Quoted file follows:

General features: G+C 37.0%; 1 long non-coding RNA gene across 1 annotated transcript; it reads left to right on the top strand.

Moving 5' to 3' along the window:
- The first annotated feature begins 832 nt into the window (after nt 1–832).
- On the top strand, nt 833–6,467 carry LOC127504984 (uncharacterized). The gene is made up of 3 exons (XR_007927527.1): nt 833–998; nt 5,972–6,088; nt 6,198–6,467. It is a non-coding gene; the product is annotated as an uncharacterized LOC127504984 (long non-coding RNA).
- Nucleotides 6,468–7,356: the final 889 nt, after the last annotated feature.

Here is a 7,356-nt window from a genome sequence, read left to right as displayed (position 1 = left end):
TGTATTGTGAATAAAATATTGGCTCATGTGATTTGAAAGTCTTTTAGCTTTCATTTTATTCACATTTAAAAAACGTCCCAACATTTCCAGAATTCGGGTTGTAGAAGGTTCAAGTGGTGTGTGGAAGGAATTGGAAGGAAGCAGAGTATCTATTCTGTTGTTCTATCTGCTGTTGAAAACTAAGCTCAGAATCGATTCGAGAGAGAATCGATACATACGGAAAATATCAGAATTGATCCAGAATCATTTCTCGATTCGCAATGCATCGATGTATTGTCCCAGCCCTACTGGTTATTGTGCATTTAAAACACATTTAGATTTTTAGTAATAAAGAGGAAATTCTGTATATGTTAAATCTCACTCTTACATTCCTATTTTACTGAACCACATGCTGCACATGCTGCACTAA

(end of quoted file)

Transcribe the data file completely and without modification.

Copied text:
General features: G+C 37.0%; 1 long non-coding RNA gene across 1 annotated transcript; it reads left to right on the top strand.

Moving 5' to 3' along the window:
- The first annotated feature begins 832 nt into the window (after nt 1–832).
- On the top strand, nt 833–6,467 carry LOC127504984 (uncharacterized). The gene is made up of 3 exons (XR_007927527.1): nt 833–998; nt 5,972–6,088; nt 6,198–6,467. It is a non-coding gene; the product is annotated as an uncharacterized LOC127504984 (long non-coding RNA).
- Nucleotides 6,468–7,356: the final 889 nt, after the last annotated feature.

Here is a 7,356-nt window from a genome sequence, read left to right as displayed (position 1 = left end):
TGTATTGTGAATAAAATATTGGCTCATGTGATTTGAAAGTCTTTTAGCTTTCATTTTATTCACATTTAAAAAACGTCCCAACATTTCCAGAATTCGGGTTGTAGAAGGTTCAAGTGGTGTGTGGAAGGAATTGGAAGGAAGCAGAGTATCTATTCTGTTGTTCTATCTGCTGTTGAAAACTAAGCTCAGAATCGATTCGAGAGAGAATCGATACATACGGAAAATATCAGAATTGATCCAGAATCATTTCTCGATTCGCAATGCATCGATGTATTGTCCCAGCCCTACTGGTTATTGTGCATTTAAAACACATTTAGATTTTTAGTAATAAAGAGGAAATTCTGTATATGTTAAATCTCACTCTTACATTCCTATTTTACTGAACCACATGCTGCACATGCTGCACTAA